Friedrich’s evaporation from the history of modern Germany, accounts of German émigré intellectuals in the United States, and even the role of the German immigration in the Cold War, has relegated his thoughts on German history, politics and theology to almost complete oblivion. Like the rest of his contemporaries, Friedrich dwelled in length on the lessons to be learned from the Weimar Constitution, and his writings to his American supervisors are studded with reflections on its place in German history in general.8 Yet his ideas and historical narrative differed sharply from those of other returning German advisors and intellectuals. The new West German constitution, Friedrich claimed, should improve upon its predecessor by fully adopting the concepts of the forgotten 17th Century Calvinist theologian Johannes Althusius. Althusius, so the argument went, had proposed a perfect model for republicanism and democracy, and in fact should be considered the historical father of German and Anglo-Saxon constitutionalism alike. The Weimar Constitution, according to Friedrich’s narrative, was part of a long chain of attempts to institutionalize such Calvinist principles, the full realization of which was essential to constituting a true democratic order in Germany.

Friedrich's invocation of Calvinist theology and his peculiar advocacy of Althusius’ theories as the root of Anglo-German republicanism would have been worthy of attention in their own right as a fundamental aspect of the returning German immigration’s Weltanschauung and the construction of postwar German-American symbolic ties.9 Yet the origin of these ideas sheds light on an even wider, more crucial and more puzzling phenomenon, namely, the troubled afterlife of the Weimar period. For Friedrich, who was born in 1901, the defining years of intellectual development were those of the Weimar Republic. As a student of Alfred Weber until 1925 and an interlocutor for Germany’s most important legal scholars during the early thirties,10 Friedrich developed and published his ideas on Althusius and the role of Calvinist theology already during the last years of the republic, and his postwar political and theological theories can in many ways be understood as an extension and continuation of his Weimar thought.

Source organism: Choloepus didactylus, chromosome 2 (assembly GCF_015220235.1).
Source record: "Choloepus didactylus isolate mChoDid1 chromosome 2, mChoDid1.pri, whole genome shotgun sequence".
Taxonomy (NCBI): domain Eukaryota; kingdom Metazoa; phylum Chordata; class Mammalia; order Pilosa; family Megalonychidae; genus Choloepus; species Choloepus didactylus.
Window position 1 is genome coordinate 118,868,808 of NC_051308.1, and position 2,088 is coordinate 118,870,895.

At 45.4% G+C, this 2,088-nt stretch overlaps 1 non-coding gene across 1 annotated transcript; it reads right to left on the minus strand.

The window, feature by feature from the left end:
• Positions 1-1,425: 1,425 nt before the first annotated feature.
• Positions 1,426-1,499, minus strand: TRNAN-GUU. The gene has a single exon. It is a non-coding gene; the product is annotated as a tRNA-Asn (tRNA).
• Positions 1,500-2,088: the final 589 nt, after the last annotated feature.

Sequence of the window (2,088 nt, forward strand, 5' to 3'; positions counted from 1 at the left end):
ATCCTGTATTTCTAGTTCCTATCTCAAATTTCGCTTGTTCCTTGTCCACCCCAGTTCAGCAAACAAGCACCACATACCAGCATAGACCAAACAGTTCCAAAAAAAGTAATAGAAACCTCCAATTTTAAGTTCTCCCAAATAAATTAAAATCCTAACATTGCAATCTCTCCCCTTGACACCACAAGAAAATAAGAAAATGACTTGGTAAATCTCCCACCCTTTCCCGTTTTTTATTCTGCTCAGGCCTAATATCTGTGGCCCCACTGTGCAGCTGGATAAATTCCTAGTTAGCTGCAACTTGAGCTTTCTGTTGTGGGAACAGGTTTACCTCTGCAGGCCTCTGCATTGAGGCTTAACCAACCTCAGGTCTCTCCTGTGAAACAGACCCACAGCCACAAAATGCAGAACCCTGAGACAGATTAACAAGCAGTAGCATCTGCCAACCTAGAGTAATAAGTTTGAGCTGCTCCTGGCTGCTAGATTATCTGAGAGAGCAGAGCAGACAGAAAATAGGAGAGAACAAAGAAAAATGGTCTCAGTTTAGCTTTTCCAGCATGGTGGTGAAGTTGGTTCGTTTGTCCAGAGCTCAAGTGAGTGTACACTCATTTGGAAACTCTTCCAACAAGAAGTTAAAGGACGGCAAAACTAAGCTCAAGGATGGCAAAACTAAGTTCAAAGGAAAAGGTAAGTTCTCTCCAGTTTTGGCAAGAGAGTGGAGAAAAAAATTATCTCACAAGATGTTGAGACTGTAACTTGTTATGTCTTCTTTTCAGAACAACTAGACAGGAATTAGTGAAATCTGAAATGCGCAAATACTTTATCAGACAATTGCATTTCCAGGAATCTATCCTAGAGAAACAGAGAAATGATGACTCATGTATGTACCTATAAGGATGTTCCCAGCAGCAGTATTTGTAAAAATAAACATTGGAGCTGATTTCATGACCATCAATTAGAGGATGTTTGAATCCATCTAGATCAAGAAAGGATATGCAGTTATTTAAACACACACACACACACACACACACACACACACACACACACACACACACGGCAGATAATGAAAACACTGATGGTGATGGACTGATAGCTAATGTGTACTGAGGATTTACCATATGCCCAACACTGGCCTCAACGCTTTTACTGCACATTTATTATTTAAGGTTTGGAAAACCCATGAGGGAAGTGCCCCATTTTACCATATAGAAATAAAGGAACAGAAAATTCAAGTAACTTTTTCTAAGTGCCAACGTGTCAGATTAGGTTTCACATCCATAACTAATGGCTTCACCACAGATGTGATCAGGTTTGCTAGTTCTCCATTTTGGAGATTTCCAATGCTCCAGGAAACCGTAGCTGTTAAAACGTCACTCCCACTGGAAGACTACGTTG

In fact, these early works reflect an important yet often-neglected aspect of Weimar’s discussions on politics and theology. Scholarship has paid much attention to the role of theology and eschatology in the works of conservative, revolutionary and radical political thinkers, yet more moderate, democratic traditions of theological politics have received far less scrutiny.11 The example of Friedrich, therefore, sheds light both on the role of theology in republican political thought in the Weimar period, and on the process whereby ideas from Weimar’s constitutional debates survived dramatic changes and catastrophic experiences only to reappear in entirely new contexts. As applied to the new international politics and historical narratives, I will argue, these old terms helped to define the intellectual world of the early Cold War.